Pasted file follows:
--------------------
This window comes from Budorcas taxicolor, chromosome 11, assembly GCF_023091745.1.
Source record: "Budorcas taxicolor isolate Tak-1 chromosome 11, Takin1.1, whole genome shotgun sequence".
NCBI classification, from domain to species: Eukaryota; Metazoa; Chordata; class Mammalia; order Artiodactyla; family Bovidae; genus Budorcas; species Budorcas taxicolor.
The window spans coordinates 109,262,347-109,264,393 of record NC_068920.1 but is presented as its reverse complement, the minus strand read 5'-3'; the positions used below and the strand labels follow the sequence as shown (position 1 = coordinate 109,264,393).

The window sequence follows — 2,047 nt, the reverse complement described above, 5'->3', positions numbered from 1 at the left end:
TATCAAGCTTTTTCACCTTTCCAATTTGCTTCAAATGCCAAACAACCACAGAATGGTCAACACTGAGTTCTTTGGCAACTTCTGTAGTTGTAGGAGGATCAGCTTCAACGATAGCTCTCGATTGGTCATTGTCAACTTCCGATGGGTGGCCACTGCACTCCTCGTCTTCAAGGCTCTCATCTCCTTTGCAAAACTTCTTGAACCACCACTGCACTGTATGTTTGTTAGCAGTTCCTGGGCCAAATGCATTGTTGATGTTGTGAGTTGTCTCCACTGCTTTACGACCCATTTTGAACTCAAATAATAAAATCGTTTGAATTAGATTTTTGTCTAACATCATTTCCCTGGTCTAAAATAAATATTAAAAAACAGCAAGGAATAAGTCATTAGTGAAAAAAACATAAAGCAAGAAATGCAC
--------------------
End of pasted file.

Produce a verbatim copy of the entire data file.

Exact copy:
This window comes from Budorcas taxicolor, chromosome 11, assembly GCF_023091745.1.
Source record: "Budorcas taxicolor isolate Tak-1 chromosome 11, Takin1.1, whole genome shotgun sequence".
NCBI classification, from domain to species: Eukaryota; Metazoa; Chordata; class Mammalia; order Artiodactyla; family Bovidae; genus Budorcas; species Budorcas taxicolor.
The window spans coordinates 109,262,347-109,264,393 of record NC_068920.1 but is presented as its reverse complement, the minus strand read 5'-3'; the positions used below and the strand labels follow the sequence as shown (position 1 = coordinate 109,264,393).

The window sequence follows — 2,047 nt, the reverse complement described above, 5'->3', positions numbered from 1 at the left end:
TATCAAGCTTTTTCACCTTTCCAATTTGCTTCAAATGCCAAACAACCACAGAATGGTCAACACTGAGTTCTTTGGCAACTTCTGTAGTTGTAGGAGGATCAGCTTCAACGATAGCTCTCGATTGGTCATTGTCAACTTCCGATGGGTGGCCACTGCACTCCTCGTCTTCAAGGCTCTCATCTCCTTTGCAAAACTTCTTGAACCACCACTGCACTGTATGTTTGTTAGCAGTTCCTGGGCCAAATGCATTGTTGATGTTGTGAGTTGTCTCCACTGCTTTACGACCCATTTTGAACTCAAATAATAAAATCGTTTGAATTAGATTTTTGTCTAACATCATTTCCCTGGTCTAAAATAAATATTAAAAAACAGCAAGGAATAAGTCATTAGTGAAAAAAACATAAAGCAAGAAATGCAC